ROUND ROCK, Texas (KXAN) — The City of Round Rock is working to locate what it believes is a pipeline break that’s causing an increase of water flowing into the Brushy Creek Regional Wastewater Treatment Plant East.
The surge of water is causing a messy and stinky situation downstream of Brushy Creek, because the treatment process is unable to keep up and causes wastewater to discharge into the creek.
There are four cities that contribute to the wastewater treatment plant: Round Rock, Cedar Park, Leander and Austin. The regional wastewater plant is rated for 20 million gallons a day. Michael Thane, the city’s utilities department director, said over the last several months the plant has been “receiving extreme flows upwards of 30 million gallons a day during the peak times.”
He said that influx is not just from sewage or development and growth. Thane and his crew believe “there’s a big pipe break in the pipe that goes along the creek that’s causing inflow and infiltration.”
“That’s kind of what you see, you know, the neighbors are seeing downstream, they’re seeing the creek not look as clear they’re normally used to,” he said.
City officials are warning people to stay out of the water as there are concerns about high levels of E. coli and organic solids called TSS or “total suspended solids” that include things like silt, decaying plant matter and sewage. That is creating floating particles that are causing the creek to look cloudy.
Thursday, Round Rock City Council will receive an update from the city’s utilities department on the latest effort to solve the problem.
“The city has never backed down from saying that there’s a problem. We’re aware there’s an issue. We’re doing everything we can to figure out a solution, so that we can correct the problem,” Thane said.
City crews have been using special cameras and equipment to check the lines. This week, the city brought in a company that uses special cameras to check larger pipes.
‘It really irritates me.’
“I just love that it still feels like its country when it’s not,” said Dan Flaherty, Brushy Creek resident.
Dan Flaherty’s house sits about 50 feet from a portion of Brush Creek where the water is now contaminated. The song of the birds and the country-like terrain are what have kept him living there for so many years.
“I used to fish in it. I haven’t in many years. With the growth and everything, it’s hard to control what goes into that creek. It really irritates me,” said Flaherty.
What’s the limit?
Thane said things elevated last Thursday. The maximum daily permit as set by the Texas Commission on Environmental Quality for a composite sample of TSS is 40 milligrams per liter over the course of 24 hours and 399 most probable units for E. coli. Last Thursday, officials decided to take a grab sample, and results showed solids were at 665 milligrams per liter for TSS, and E. coli was in the several thousands of units.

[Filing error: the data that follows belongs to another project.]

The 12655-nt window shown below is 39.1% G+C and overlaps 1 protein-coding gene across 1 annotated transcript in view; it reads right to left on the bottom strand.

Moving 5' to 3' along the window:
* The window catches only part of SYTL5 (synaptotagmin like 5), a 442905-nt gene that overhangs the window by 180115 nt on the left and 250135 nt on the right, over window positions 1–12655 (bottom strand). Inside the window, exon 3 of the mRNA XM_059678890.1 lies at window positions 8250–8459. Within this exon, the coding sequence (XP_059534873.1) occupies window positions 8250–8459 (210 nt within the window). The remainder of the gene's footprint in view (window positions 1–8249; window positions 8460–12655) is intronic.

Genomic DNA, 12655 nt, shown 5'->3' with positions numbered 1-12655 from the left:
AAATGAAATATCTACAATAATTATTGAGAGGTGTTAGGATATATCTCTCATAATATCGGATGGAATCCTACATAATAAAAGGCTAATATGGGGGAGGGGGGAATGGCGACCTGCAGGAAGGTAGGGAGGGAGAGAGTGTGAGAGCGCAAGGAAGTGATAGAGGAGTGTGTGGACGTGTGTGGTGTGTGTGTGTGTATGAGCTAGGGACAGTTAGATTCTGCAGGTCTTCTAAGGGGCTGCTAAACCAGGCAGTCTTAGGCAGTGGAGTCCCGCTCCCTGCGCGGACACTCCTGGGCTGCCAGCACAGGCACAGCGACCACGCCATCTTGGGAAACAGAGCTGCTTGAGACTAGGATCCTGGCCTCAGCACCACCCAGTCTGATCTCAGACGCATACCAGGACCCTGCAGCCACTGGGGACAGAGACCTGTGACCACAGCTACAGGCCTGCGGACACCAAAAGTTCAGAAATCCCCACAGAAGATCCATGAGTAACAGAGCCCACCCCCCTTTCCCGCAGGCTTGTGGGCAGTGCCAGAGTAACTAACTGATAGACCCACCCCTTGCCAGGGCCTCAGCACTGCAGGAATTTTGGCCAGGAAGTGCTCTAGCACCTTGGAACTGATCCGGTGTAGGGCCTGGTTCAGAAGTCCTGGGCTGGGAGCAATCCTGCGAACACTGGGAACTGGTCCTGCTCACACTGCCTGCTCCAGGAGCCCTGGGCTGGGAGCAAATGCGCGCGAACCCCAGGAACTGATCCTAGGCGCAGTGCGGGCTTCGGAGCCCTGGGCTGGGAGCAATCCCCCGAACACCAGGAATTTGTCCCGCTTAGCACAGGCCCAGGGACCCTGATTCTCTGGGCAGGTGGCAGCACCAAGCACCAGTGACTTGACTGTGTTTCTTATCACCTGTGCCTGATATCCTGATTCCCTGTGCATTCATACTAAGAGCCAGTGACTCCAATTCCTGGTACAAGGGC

“Last Thursday, it was the worst we’ve seen it. And we’ve made some plant adjustments internally where we’re trying to drop the peak down, and we’re trying to push water differently,” Thane said. “So that was probably the worst it’s looked last Thursday with those high numbers. They have improved, but they’re still above what we’re permitted.”
On Friday, March 4, the taken TSS composite sample was well under the daily permit at 28.5 mg/L.
The good news is the wastewater issue does not affect the area’s drinking water.
Working with the state
In an email, officials with the Texas Commission on Environmental Quality, who are working with the city on this issue, said there is an open investigation and will share their results and findings once the investigation is complete.
They added their sample results from Thursday, March 3, did show E. coli “levels high enough” they suggested the city put up signage in accessible Brushy Creek areas. They took additional samples Friday, March 4 and are waiting on the results.
The TCEQ also mentioned the wastewater treatment plant in question was “referred for formal enforcement on March 1, 2022. The Notice of Enforcement alleges violations and additional issues regarding effluent parameters and operations and maintenance issues.”
City officials are asking people to stay out of the creek until further notice. Thursday’s Round Rock City Council meeting begins at 6 p.m.
This isn’t the first time sewage has spilled into Brushy Creek. In 2019, thousands of fish were wiped from the ecosystem.
The case of the massive fish kill then was due to a raw sewage overflow from the nearby treatment plant.
At the time, KXAN obtained documents, which showed the Brushy Creek Wastewater Treatment East Plant has had a history of problems. Since 2013, TCEQ has written 18 violations to the facility that serves Austin, Cedar Park and Round Rock.
Round Rock took over the facility in 2018.
A growing plant for a growing area
Construction on the expansion of the Brushy Creek Regional Wastewater Treatment Plant East is currently underway. The expansion will address growth in the area and allow for a capacity of up to 30 million gallons a day.
The expansion will be completed in the summer of 2023.